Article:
BYGONE DAYS: Welcome for decision to restart county fair
The meeting, attended by farmers from the surrounding districts, local businessmen and other residents, was presided over by Captain James Lenox-Conyngham Chichester-Clark, DSO, DL, MP for South Londonderry, who said that they met that evening “for a laudable object – the revival of a fair in Magherafelt for the sale of cattle, sheep and pigs”.
Capt Chichester-Clark was the father of the future Northern Ireland prime minister Captain James Dawson Chichester-Clark (1 May 1969 – 23 March 1971).
Capt Chichester-Clark remarked: “There had been a fair many years ago, but it had ceased to exist. The idea of re-starting the fair is a good one, as it affects the interests of almost the entire community.”
He continued: “The farming prospects are at a low ebb, and the depression prices for agricultural products has discouraged the farmers, though livestock is selling very well at the present time.
“History, however, shows that there is always lean years and years of plenty. This was most notable in the years of depression which followed the war period. However, I hope that a change for the better is coming before long.
“In order that this project, for which we are together assembled, can be made feasible, there are two conditions to be fulfilled, we must have sellers and buyers. The former will require to send out their stock, and in as good a condition as possible, so as to attract buyers.
Excellent railway station
“Magherafelt is well situated for the holding of a fair, being on the main line to Belfast, and we have excellent loading stages at the railway station for the transit of cattle. We also have good train services, a wide bus traffic; the railway station is also the nearest in South Derry to Belfast. This will be a consideration in making the project a success.”
Capt Chichester-Clark went on to note that he had been alerted to the belief that there would soon be a world shortage of beef, something that the fair, buyers and traders could exploit.
Elimination of ‘scrub bull’
He remarked: “I have attended many meetings of the Shorthorn Breeders’ Association in London and recently, it was believed that there would soon be a world shortage of beef. It looked as if the population of cattle was running short, and the supply soon would not equal the demand.
“It is up to the farmer to produce more cattle, and good quality cattle, to attract the English buyers of store cattle. Within the last few years there has been a great improvement in the breeding in cattle. In my opinion the Angus and Shorthorn cross gives the best results. This improvement in cattle, I believe, was due to the elimination of the scrub bull, through the operations of the livestock regulations in Northern Ireland.”
He concluded: “This improvement was all to the good for the local farmers, and will help them to get as good a price as possible for their cattle. With some little more attention cattle rearing should be made a paying proposition. As you well know the success of the fair will depend on it getting as much support as possible.”
Flax market success
A number of “noted agriculturalists” in the community were invited to give their opinions on restarting the fair in Magherafelt.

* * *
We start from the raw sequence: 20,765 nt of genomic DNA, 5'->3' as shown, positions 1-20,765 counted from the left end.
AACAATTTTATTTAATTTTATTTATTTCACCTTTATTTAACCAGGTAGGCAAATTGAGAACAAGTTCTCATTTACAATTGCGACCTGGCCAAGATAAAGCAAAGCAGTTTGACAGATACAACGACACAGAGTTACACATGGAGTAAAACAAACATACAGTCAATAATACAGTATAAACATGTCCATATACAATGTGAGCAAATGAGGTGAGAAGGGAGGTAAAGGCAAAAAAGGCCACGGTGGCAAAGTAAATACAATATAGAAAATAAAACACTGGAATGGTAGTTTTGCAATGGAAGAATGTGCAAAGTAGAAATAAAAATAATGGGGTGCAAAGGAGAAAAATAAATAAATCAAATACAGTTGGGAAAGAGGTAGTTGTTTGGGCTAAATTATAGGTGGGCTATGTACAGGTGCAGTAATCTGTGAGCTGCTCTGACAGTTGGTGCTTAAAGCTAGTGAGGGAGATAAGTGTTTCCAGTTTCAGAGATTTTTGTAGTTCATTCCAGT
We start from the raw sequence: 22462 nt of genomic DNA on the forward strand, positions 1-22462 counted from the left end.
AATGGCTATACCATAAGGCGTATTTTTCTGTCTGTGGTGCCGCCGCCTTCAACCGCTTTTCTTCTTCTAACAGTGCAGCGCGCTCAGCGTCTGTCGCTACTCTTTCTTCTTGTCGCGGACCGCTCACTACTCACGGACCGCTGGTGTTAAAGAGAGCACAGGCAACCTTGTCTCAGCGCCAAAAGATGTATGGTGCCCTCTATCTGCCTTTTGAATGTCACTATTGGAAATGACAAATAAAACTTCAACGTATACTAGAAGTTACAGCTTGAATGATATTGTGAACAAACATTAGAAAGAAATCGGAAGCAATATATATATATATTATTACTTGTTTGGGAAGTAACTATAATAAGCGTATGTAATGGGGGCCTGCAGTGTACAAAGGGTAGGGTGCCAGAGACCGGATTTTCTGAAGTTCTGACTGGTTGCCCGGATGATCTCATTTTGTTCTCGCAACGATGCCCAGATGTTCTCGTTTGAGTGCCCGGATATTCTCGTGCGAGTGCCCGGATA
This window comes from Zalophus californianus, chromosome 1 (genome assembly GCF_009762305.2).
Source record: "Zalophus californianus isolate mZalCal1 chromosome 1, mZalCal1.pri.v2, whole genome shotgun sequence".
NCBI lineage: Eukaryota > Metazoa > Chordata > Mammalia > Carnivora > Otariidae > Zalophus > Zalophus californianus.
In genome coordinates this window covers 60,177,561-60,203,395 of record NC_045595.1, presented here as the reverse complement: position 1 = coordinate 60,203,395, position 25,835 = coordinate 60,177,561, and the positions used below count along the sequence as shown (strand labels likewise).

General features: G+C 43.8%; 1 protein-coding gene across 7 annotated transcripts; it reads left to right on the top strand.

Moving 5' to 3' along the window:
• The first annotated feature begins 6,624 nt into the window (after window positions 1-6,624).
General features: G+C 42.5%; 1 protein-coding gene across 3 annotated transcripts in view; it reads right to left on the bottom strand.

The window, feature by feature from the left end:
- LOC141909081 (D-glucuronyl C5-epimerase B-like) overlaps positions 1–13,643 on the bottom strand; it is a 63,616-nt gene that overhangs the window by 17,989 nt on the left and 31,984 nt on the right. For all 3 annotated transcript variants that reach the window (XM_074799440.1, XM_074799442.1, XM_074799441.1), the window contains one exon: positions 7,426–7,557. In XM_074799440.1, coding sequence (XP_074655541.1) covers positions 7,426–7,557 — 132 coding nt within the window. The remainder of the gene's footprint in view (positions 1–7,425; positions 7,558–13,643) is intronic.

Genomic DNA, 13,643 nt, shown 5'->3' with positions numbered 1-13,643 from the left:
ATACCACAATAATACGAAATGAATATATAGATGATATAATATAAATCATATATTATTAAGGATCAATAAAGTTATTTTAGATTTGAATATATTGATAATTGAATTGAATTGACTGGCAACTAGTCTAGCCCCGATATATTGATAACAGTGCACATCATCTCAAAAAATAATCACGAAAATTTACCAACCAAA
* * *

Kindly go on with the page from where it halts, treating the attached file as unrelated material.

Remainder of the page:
One, a man named Fleming, said he could not understand why Magherafelt, “with so many facilities”, could not have a monthly fair.
He remarked: “The nearest fairs are held in Bellaghy and Tobermore. I can not see why any difficulty should arise to prevent Magherafelt having as good a fair as any in the county. However, I would suggest that prizes or premiums should be awarded for the best price obtained for animals offered for sale. Prizes thus given have helped to make our flax market a success. I remember the time when all the good flax went to Cookstown. The offering of a prize in the cattle fair would be an incentive to farmers to bring good stock.”
Mr S G Davison, JP, said that he was in agreement with the object of the meeting and endorsed the re-establishment of the fair.
He remarked: “I cannot see why it should not be re-established.
“I cannot see why it should not be one of the best; all the conveniences are present, a good spacious, fair hill. By railway we are in direct communication with Belfast, Kilrea, and other large towns.
“The station is a junction for many of the centres from which cattle dealers attend.
“The town has every accommodation, houses where hospitality of meat and drink can be extended, and yards for the livestock.
“I am sure, if the Market Trustees were approached, they will assist.
“ In days gone they had erected pens, but when the fair became extinct these had become derelict from disuse.”
Mr Davison continued: “It would be very convenient for farmers in Grange, Ballyronan, Drumenagh or Loop who, since the closing of the local fair, have to travel long distances when selling their animals.
“It would better suit springing cows to be offered for sale in Magherafelt, and without the toil and loss of time to their owners, driving them six or seven miles to Bellaghy or Tobermore.
“The date of the fair could be a convenient time between Moneymore Fair and Bellaghy.”
Mr Davison concluded: “I have no doubt farmers will be glad to avail themselves of a near and ready centre for sale of such cattle, and they will be in favour of having the fair re-organised.”